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Three from Mass. win $3 million Breakthrough Prizes

The prizes are aimed at honoring achievement and fostering general interest in science.

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Harvard researchers unravel evolution of genitalia

When the first animals scrambled out of the water to live on land, they needed a new way to reproduce.

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MIT scientist proposes asteroids as destinations before Mars

Asteroids offer appealing destinations for testing equipment and protocols as scientists prepare to send humans to Mars.

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Highest altitude settlements from ice age discovered

The human settlements date back to 12,400 years ago in the Peruvian Andes and sit more than 14,000 feet above sea level.

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Some genes may thwart disease

Our genes may not only make us susceptible to diseases, they may also protect us from them.

Stem cell research offers hope on type 1 diabetes

A procedure that creates millions of insulin-producing cells could be a paradigm shift in the treatment of type 1 diabetes.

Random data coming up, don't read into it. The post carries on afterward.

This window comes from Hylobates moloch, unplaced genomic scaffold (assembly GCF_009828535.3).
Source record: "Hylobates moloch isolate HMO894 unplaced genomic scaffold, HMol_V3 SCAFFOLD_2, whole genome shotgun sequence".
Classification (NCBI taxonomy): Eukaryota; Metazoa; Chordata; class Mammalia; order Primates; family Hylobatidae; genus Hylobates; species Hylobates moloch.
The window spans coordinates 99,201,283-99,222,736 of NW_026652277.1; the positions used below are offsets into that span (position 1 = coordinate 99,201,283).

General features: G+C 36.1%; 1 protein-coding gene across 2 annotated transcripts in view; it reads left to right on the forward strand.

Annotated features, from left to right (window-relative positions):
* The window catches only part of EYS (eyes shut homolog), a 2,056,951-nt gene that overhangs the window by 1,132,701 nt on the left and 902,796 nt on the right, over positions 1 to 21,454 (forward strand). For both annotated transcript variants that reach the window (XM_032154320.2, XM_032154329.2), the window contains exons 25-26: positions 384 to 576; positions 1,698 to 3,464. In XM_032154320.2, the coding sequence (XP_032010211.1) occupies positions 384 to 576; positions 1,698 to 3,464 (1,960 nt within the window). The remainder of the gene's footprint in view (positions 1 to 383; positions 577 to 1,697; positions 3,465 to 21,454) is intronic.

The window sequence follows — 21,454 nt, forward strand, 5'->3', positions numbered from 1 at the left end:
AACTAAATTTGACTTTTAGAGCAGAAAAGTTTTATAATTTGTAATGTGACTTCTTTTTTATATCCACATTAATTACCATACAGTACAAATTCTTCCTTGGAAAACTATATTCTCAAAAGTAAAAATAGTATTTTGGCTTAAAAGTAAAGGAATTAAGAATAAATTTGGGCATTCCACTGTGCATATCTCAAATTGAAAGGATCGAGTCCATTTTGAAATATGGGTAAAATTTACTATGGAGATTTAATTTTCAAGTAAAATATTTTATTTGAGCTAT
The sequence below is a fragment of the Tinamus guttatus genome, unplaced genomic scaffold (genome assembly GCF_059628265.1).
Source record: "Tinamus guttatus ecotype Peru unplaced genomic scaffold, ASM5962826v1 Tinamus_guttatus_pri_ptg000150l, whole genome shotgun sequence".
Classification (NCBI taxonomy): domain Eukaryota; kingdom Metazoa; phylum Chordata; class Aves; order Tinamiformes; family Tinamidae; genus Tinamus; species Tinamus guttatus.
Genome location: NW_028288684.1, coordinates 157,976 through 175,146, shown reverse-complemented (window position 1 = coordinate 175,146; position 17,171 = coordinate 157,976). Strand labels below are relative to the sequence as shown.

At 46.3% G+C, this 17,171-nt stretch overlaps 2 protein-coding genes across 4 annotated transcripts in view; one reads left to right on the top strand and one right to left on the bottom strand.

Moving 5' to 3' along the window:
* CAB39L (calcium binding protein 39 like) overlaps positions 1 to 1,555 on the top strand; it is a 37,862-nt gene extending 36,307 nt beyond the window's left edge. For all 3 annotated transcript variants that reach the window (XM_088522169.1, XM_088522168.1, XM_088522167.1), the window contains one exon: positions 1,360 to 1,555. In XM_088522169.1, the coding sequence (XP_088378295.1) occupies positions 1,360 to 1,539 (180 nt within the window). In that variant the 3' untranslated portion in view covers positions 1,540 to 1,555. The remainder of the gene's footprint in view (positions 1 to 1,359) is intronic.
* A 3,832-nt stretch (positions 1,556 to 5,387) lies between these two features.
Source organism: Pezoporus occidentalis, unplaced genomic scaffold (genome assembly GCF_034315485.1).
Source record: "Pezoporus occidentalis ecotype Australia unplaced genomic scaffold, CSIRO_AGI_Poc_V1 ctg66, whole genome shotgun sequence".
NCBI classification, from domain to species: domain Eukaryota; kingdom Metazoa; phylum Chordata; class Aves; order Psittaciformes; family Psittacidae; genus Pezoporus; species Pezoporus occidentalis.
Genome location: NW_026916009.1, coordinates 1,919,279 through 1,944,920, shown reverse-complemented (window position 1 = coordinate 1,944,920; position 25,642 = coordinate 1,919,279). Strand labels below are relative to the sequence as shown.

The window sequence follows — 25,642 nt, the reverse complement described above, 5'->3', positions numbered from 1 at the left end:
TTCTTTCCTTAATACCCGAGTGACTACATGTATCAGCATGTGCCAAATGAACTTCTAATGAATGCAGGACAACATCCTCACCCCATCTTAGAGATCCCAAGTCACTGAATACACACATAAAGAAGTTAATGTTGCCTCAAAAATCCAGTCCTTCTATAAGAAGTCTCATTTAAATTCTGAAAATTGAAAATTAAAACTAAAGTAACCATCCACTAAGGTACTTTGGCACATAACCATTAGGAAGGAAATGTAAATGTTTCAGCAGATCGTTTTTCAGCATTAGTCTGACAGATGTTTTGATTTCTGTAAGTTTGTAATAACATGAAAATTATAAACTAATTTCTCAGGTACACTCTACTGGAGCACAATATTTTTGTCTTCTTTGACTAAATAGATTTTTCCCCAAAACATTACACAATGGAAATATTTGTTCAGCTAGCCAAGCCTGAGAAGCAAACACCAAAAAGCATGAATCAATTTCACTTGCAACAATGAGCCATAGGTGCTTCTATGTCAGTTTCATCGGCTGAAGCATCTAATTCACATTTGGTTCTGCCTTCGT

Rare cancer recoveries could be key to wider treatments

Researchers are using an arsenal of biomedical tools to unlock the secrets of people who respond well to experimental drugs.

Nobel winner honed super-zoom microscopes at Woods Hole

Physicist Eric Betzig made regular summer pilgrimages to Woods Hole with a microscope in the back of a minivan.

Nobel winner honed super-zoom microscopes at Woods Hole

Physicist Eric Betzig made regular summer pilgrimages to Woods Hole with a microscope in the back of a minivan.

Science in Mind

MIT team suggests autism may be tied to ability to predict

MIT scientists propose a common thread that could explain many of the facets of the disorder.

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Haystack Observatory celebrates 50th birthday

The celebration gave a rare peek into the long history of Haystack and its future.

Ebola cases from infected travelers likely to increase as the outbreak rages on

When the first case of Ebola was diagnosed in the U.S. on Sunday, Northeastern University researcher Alessandro Vespignani was not at all surprised. For weeks, the data scientist, who designs and runs big computer simulations of infectious disease outbreaks, has been carefully tweaking a model to project the spread of the virus both in Africa and as it might be imported to other countries carried by international travelers.

Suburban science curiosity: MIT’s Haystack Observatory celebrates 50 years